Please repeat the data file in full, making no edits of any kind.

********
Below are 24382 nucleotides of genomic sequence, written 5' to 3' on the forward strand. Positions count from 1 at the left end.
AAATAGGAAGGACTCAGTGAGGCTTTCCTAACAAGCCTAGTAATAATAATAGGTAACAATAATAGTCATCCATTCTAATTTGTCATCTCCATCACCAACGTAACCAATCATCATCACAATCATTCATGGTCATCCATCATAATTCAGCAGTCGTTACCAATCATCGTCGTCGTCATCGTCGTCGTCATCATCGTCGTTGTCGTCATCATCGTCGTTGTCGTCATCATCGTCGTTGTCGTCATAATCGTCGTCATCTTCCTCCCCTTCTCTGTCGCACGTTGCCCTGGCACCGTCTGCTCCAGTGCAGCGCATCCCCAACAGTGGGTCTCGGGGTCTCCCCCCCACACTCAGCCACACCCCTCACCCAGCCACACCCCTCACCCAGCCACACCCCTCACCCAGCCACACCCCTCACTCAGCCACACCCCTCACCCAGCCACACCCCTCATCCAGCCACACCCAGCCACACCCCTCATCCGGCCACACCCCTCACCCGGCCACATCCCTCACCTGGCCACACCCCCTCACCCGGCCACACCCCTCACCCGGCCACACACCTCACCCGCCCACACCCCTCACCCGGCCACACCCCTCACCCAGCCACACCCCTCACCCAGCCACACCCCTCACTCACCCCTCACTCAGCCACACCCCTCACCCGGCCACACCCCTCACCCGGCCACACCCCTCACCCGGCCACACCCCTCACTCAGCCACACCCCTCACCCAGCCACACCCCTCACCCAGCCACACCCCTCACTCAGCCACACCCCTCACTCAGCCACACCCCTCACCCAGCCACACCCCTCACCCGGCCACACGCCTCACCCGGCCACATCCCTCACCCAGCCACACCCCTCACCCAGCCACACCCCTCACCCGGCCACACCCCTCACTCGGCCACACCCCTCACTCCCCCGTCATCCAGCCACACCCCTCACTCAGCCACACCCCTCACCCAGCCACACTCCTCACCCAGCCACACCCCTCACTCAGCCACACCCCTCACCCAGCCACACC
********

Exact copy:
Below are 24382 nucleotides of genomic sequence, written 5' to 3' on the forward strand. Positions count from 1 at the left end.
AAATAGGAAGGACTCAGTGAGGCTTTCCTAACAAGCCTAGTAATAATAATAGGTAACAATAATAGTCATCCATTCTAATTTGTCATCTCCATCACCAACGTAACCAATCATCATCACAATCATTCATGGTCATCCATCATAATTCAGCAGTCGTTACCAATCATCGTCGTCGTCATCGTCGTCGTCATCATCGTCGTTGTCGTCATCATCGTCGTTGTCGTCATCATCGTCGTTGTCGTCATAATCGTCGTCATCTTCCTCCCCTTCTCTGTCGCACGTTGCCCTGGCACCGTCTGCTCCAGTGCAGCGCATCCCCAACAGTGGGTCTCGGGGTCTCCCCCCCACACTCAGCCACACCCCTCACCCAGCCACACCCCTCACCCAGCCACACCCCTCACCCAGCCACACCCCTCACTCAGCCACACCCCTCACCCAGCCACACCCCTCATCCAGCCACACCCAGCCACACCCCTCATCCGGCCACACCCCTCACCCGGCCACATCCCTCACCTGGCCACACCCCCTCACCCGGCCACACCCCTCACCCGGCCACACACCTCACCCGCCCACACCCCTCACCCGGCCACACCCCTCACCCAGCCACACCCCTCACCCAGCCACACCCCTCACTCACCCCTCACTCAGCCACACCCCTCACCCGGCCACACCCCTCACCCGGCCACACCCCTCACCCGGCCACACCCCTCACTCAGCCACACCCCTCACCCAGCCACACCCCTCACCCAGCCACACCCCTCACTCAGCCACACCCCTCACTCAGCCACACCCCTCACCCAGCCACACCCCTCACCCGGCCACACGCCTCACCCGGCCACATCCCTCACCCAGCCACACCCCTCACCCAGCCACACCCCTCACCCGGCCACACCCCTCACTCGGCCACACCCCTCACTCCCCCGTCATCCAGCCACACCCCTCACTCAGCCACACCCCTCACCCAGCCACACTCCTCACCCAGCCACACCCCTCACTCAGCCACACCCCTCACCCAGCCACACC